It’s not absolutely essential to involve the ICO in every instance, but they can help in cases where the other party is being obstructive. If you can demonstrate that a breach has occurred that affects you, the ICO can take action and look into the breach.
Equally, you can claim against the pharmacy yourself and they may offer direct compensation. If they do not, or the settlement they offer doesn’t reflect your suffering, a No Win No Fee data breach lawyer can take your evidence and build a strong case for compensation on your behalf. This could result in you receiving much more.
Hiring a solicitor to help you sue a pharmacy or any business may sound expensive and complicated. This fear discourages many people from starting a rightful claim for compensation.
No Win No Fee services offer victims of data breach an opportunity to use the services of a solicitor with reduced financial risk. When you decide to start a claim for data breach compensation with a No Win No Fee lawyer, they will assess how likely your case is to win. If it does not look good, they can tell you immediately and not waste your time.
If a case looks viable, they will issue a contract called a Conditional Fee Agreement (CFA) that outlines the benefits of using a data breach solicitor in this way. Advantages include:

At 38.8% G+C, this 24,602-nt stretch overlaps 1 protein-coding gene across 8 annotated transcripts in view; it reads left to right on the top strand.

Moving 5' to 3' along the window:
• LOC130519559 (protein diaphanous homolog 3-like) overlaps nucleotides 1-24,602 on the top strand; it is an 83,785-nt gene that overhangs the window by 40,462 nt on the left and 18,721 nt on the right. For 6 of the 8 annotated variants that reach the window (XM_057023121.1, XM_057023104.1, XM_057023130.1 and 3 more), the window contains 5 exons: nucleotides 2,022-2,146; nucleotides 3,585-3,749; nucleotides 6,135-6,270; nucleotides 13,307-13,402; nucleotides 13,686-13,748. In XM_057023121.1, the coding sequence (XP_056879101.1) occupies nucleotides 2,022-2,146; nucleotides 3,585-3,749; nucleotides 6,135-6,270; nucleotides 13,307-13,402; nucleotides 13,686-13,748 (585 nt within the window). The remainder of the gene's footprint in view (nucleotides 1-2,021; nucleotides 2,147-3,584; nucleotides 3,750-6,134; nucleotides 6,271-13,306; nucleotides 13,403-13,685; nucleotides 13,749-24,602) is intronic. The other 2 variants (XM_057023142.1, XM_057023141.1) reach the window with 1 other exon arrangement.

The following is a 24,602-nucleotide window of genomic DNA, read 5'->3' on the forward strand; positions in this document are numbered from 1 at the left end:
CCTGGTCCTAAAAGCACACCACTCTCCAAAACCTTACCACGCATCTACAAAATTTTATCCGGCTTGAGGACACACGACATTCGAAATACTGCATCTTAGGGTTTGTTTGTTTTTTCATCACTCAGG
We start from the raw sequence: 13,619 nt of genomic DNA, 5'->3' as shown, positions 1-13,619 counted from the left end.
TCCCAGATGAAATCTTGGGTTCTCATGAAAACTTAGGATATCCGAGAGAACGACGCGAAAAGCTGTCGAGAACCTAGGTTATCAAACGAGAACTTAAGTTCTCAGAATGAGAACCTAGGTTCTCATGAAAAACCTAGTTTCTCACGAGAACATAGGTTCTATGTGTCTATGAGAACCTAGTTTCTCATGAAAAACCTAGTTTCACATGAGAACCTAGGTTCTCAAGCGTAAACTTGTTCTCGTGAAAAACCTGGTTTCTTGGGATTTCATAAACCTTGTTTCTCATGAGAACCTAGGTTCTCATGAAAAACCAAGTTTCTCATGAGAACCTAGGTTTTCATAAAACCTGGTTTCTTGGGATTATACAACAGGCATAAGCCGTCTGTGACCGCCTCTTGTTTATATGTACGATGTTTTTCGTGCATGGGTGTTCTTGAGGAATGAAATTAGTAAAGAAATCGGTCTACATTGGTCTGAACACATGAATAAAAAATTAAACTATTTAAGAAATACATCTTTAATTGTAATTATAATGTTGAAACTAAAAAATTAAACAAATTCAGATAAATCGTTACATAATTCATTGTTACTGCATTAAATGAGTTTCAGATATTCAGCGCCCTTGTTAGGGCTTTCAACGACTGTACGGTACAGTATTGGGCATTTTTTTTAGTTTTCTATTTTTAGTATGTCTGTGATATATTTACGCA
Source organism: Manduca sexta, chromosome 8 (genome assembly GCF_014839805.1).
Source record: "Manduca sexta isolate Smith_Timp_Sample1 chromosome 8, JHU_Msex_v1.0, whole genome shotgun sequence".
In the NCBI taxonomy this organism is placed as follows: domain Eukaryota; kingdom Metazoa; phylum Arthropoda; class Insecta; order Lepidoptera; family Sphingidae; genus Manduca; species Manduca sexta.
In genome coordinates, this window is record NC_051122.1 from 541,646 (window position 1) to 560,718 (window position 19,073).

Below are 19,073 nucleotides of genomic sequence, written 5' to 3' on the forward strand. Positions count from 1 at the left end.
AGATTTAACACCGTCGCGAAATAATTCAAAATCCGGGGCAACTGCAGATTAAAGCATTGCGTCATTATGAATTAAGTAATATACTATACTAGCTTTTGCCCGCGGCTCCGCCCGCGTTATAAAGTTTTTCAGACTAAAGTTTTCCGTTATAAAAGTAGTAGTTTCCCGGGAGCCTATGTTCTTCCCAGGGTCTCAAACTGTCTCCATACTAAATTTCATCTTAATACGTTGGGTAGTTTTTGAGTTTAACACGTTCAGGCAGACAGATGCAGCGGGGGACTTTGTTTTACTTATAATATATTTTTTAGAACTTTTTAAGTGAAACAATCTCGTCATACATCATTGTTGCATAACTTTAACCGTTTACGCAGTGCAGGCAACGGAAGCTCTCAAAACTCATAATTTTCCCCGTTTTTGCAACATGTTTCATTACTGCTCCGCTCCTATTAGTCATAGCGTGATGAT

- You do not have to pay anything to hire a lawyer at the start of your case.
- The lawyer will not request any fees during the claim.
- Should your case fail, there will be no lawyer fees to pay at all.
The solicitor will keep a small percentage of the settlement amount if the case wins. This ‘success fee’ is simply a reward for their efforts on your behalf. Also because of this, the solicitor has a vested interest in obtaining the highest amount possible and shares the risk with you.
At Legal Helpline we offer a service that can do all of this for you. Simply call our advisors for a free, no-obligation chat about your data breach concerns and we could do the rest.
It’s important to note that anyone can start a claim for data breach compensation and that you do not need a lawyer to do it. But it’s essential to consider the time and concentration a case might take if you attempt it alone.
Perhaps an ‘online calculator’ has provided a compensation figure in under a minute? But is it correct? You may benefit from accurate legal advice here.